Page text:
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Group details efforts to assist those experiencing with homelessness

| September 29, 2022

NEW PHILADELPHIA (Sept. 29, 2022) – “We’re more than a shelter.” That’s the message leaders of The Friends of the Homeless of Tuscarawas County want to deliver as the organization seeks a new location for its operation.

The Friends of the Homeless operates a 36-bed homeless shelter on East High Avenue in New Philadelphia. But, the programs and services provided by the Friends of the Homeless do not stop with the shelter.

“We not only provide shelter. We provide hope,” says Executive Director Calvin White.

The organization also provides a wide variety of services to people in need and partners with many other social service and educational agencies in the county.

“Over the years, we’ve really expanded the programming and services we provide. In addition to the shelter, we help people who are not homeless but need a box of food, hygiene products, or just a blanket,” said White.

Board President, Rev. Joe Svancara, echoed White’s comments.

“I think people are very surprised when they learn that last year we distributed eleven-hundred food boxes to people in the community. We provide hygiene supplies. We provide about 20 evening meals every day of the week to people who are not guests in the shelter but still need assistance. There is a spectrum of homelessness and a spectrum of poverty in the community and we’re trying to meet those needs.”

Svancara is pastor of the New Philadelphia First Presbyterian Church that leases the shelter to the Friends of the Homeless.

“It’s a core tenet of the Christian faith that we are here to express the hope and opportunity found in God through Jesus Christ. It’s our duty to help the poor, wherever they are and wherever we are,” he says. “We have staff and volunteers working every day working to solve problems with compassion and humility to heal people and help them live better lives.”

White says the organization works closely with a wide variety of groups and social services agencies in the county to provide as much assistance as possible to those who seek their help.

“We have a significant footprint in the community working with medical, mental health, educational, and social service agencies. We work with treatment facilities and local law enforcement agencies to ensure that people have a safe and secure place to plan their future.”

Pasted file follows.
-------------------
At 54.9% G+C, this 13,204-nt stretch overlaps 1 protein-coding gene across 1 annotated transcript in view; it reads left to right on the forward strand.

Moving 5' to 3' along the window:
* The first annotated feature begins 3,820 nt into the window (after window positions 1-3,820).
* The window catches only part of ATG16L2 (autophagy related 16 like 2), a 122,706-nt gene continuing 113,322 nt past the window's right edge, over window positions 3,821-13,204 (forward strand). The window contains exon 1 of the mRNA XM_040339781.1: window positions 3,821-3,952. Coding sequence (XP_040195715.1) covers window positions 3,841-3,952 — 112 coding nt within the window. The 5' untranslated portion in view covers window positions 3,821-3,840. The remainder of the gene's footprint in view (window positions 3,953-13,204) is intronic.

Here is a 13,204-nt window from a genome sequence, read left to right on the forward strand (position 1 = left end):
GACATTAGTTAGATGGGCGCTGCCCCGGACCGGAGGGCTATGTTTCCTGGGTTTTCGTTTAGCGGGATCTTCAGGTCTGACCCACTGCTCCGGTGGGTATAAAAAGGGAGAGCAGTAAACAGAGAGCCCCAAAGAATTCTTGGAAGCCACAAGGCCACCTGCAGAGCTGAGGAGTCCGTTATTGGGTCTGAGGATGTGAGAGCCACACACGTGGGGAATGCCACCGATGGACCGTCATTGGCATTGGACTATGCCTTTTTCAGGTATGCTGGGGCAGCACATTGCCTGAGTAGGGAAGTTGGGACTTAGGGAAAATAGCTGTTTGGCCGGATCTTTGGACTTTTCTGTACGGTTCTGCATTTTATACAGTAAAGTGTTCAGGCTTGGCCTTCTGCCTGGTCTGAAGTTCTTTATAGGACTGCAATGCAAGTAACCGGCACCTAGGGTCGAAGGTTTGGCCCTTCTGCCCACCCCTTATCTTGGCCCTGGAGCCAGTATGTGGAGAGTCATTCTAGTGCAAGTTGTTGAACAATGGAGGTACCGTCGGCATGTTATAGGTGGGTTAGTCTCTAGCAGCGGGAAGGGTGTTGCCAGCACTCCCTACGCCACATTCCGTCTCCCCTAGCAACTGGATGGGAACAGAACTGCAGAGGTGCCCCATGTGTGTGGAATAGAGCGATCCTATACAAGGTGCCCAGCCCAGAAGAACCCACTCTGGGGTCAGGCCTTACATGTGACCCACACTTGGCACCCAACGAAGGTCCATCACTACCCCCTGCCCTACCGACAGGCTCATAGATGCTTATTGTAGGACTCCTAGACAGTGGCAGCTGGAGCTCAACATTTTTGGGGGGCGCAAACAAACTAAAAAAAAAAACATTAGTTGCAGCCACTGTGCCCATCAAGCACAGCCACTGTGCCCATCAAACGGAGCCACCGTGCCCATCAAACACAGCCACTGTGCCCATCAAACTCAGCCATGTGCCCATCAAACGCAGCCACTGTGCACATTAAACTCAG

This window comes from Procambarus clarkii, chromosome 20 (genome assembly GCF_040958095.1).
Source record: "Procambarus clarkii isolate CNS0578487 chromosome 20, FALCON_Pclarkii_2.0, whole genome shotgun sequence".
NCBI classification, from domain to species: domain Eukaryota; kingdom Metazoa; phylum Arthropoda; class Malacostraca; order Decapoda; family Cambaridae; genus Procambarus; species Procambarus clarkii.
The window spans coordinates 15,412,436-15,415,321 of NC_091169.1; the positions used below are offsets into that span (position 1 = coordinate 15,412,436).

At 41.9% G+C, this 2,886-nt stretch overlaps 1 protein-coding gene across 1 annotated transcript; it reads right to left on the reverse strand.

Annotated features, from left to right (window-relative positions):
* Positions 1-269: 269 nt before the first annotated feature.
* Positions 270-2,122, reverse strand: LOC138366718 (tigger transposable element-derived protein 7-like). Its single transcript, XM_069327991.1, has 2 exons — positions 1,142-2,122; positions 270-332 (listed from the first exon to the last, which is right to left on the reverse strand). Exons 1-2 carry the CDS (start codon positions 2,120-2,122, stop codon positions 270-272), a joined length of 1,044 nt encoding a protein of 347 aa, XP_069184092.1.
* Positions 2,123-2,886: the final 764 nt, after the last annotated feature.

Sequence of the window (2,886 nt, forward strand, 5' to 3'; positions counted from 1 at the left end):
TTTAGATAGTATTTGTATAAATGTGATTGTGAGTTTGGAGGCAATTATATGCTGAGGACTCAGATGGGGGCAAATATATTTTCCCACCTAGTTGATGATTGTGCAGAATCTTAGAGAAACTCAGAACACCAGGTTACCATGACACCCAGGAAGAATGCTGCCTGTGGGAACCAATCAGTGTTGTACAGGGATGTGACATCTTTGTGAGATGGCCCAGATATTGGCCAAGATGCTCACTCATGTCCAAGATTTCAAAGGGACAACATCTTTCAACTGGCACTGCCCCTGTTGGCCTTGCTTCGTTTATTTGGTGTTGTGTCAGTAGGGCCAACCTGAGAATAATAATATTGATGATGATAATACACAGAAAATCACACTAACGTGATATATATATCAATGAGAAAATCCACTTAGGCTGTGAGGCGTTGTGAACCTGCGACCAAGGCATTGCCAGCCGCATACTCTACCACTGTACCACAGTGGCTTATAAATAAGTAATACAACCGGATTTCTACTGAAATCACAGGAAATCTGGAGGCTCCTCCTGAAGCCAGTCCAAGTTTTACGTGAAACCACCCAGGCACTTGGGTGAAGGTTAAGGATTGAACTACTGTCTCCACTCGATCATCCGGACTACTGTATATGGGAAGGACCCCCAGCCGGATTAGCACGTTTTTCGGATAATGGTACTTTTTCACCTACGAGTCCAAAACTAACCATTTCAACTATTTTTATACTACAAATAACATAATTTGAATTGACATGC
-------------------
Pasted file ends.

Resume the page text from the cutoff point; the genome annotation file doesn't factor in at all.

He says all guests in the shelter work with a case manager on issues ranging from household finance to work skills.

The Friends of the Homeless has a contract with the Wellmore Centre to provide group and individual counseling services. The organization also manages a four-bed long-term recovery sober living house on an adjacent property, the Pathway to Wellness Recovery Center, where the professional staff from the Wellmore Centre provides intensive counseling services.

Occupational therapy is provided through a partnership with Stark State College. Bible study programs are also offered.

White says many factors drive men, women, and families to the shelter including poverty and domestic abuse.

The shelter typically runs at or near its 36-guest capacity. White says there is a family atmosphere in the shelter among the guests, staff, and volunteers.

“In a short period of time, they bond and look out for one another. The kids have lots of uncles and aunts.”

The shelter does not admit individuals charged with a sex offense, those who have a history of arson, or persons with a record of criminal violence. All potential guests are subject to a background check and the staff searches their belongings. All guests have responsibilities and chores to earn their keep.

Steps are taken to ensure the safety of the guests, staff, volunteers, and neighborhood. The effectiveness of these steps is seen in the low number of police or emergency calls to the shelter.

“We take very seriously the safety and security of our guests, staff, volunteers and community,” says White.

Founded in 2005, Friends of the Homeless has provided over 178,000 bed-nights for more than four-thousand men, women, and children. Over 6,000 Tuscarawas County residents in addition to shelter guests have received assistance with food, hygiene supplies, blankets, clothing, transportation, housing assistance, mental health, and substance abuse referrals, and other services.


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